Sri Lanka's President Mahinda Rajapaksa has hit out at critics amid heightened scrutiny of his government's human rights record on the eve of a Commonwealth summit hosted in Colombo.
The president said his government ended killings in the country by defeating Tamil Tiger rebels in 2009.
Several leaders are boycotting the event and British PM David Cameron has said he will raise "tough questions".
The summit has been overshadowed by the row over its host, Sri Lanka.
Correspondents say the government had hoped the three-day event - which begins on Friday - would showcase Sri Lanka's post-war revival, but instead it is turning into a PR disaster.
'No more bombings'
In an angry riposte to the growing tide of criticism, Mr Rajapaksa said that killings had taken place in Sri Lanka not only in 2009, as his government crushed the rebels, but for 30 years up until then, including children and pregnant women.
"Every day there was a dead body or 10 or 15 dead bodies," he told reporters, adding "no one made an issue over that". That had now been stopped, he said, and there were no more bombings.
He said his government was ready to take action against anyone found guilty of violating rights but it would not "divide the country".
In May 2009 Sri Lanka's army defeated the separatist Tamil Tigers after almost 30 years of brutal and bloody civil war. But the spotlight has focused on the final phase of that war as civilians were hemmed into a thin strip of land on the north-eastern coast - both sides are accused of atrocities here.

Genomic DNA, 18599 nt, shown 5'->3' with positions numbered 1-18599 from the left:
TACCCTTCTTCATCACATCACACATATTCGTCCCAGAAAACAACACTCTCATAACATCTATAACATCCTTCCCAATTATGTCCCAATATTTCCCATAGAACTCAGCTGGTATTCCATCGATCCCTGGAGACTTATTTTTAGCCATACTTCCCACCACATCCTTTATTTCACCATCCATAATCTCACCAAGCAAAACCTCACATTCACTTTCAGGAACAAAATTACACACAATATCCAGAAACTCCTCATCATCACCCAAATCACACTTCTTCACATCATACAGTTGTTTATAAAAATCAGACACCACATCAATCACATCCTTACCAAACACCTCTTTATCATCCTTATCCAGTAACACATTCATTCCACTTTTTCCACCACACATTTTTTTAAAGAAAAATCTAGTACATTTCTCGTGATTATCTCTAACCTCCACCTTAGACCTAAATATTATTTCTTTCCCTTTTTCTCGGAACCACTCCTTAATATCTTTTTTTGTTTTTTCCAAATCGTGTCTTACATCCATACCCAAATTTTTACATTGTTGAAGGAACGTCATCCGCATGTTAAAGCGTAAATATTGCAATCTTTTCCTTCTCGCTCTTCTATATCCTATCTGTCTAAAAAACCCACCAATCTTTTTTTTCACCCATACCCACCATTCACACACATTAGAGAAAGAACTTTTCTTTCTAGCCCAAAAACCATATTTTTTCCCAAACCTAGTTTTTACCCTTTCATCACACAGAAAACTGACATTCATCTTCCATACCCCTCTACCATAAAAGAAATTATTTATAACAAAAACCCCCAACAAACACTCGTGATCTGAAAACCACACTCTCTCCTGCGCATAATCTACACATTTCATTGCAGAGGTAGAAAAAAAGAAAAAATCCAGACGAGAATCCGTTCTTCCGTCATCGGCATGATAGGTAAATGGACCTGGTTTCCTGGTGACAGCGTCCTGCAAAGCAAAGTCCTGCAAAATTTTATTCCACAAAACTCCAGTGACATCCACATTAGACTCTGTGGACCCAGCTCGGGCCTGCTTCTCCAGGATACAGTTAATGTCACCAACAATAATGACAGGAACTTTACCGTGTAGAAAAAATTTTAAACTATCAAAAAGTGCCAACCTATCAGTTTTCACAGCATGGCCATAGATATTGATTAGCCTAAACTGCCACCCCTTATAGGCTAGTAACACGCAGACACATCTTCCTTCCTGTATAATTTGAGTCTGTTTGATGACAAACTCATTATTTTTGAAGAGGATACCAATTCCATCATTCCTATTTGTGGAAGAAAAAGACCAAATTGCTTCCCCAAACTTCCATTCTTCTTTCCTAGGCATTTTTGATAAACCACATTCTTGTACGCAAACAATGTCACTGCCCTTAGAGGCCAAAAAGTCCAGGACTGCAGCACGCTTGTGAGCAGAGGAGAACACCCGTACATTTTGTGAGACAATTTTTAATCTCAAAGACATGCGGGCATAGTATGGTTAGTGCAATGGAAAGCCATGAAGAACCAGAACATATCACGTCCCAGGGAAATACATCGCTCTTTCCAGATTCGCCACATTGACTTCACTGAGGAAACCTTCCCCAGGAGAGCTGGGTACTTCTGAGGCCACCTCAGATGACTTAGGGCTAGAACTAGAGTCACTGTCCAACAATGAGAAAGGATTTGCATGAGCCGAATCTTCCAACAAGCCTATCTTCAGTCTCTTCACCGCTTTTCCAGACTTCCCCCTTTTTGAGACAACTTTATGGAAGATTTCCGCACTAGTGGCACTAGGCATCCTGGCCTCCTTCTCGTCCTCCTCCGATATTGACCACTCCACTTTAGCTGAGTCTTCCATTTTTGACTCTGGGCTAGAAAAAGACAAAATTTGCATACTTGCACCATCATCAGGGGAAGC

However one UN report estimates that as many as 40,000 civilians were killed in that final phase, mostly by government shelling - and Sri Lanka continues to be accused of the rape and torture of detainees, enforced disappearances of activists and the intimidation of journalists.
The government has vehemently denied all such accusations.
But as Colombo began welcoming delegates from some 53 Commonwealth nations to the city on Wednesday, a group of Tamils whose family members disappeared during or after the civil war were prevented from travelling to Colombo. Pro-government protesters also disrupted some journalists' attempts to travel north that day.
On Thursday, a human rights festival being hosted at the main opposition headquarters in Colombo was attacked by protesters before police ordered it to be shut down.
Human rights activist Brito Fernando told the BBC the government was not letting "people practise human rights, the right to dissent, or the freedom of speech and discussion".
Indian Prime Minister Manmohan Singh and his Canadian counterpart Stephen Harper are staying away from the summit, as is Mauritian Prime Minister Navin Ramgoolam.
However, British Prime Minister David Cameron arrived to take part in the summit on Thursday. He argues that engagement was crucial and said he would raise "tough questions" on human rights and allegations of war crimes.
On Wednesday Sri Lanka's Minister of Mass Media and Communications Keheliya Rambukwella reacted angrily to that suggestion: "We are a sovereign nation. You think someone can just make a demand from Sri Lanka?"
Mr Rajapaksa declined to comment on Mr Cameron's remarks, saying he would certainly be meeting him and that the two were likely to ask each other "some questions".
The heir to the British throne, Prince Charles, also arrived on Thursday, representing the Queen as head of the Commonwealth.
Mr Rajapaksa said he would greet him in the traditional Sri Lankan way which was used for anyone, whether a king, a queen or a beggar.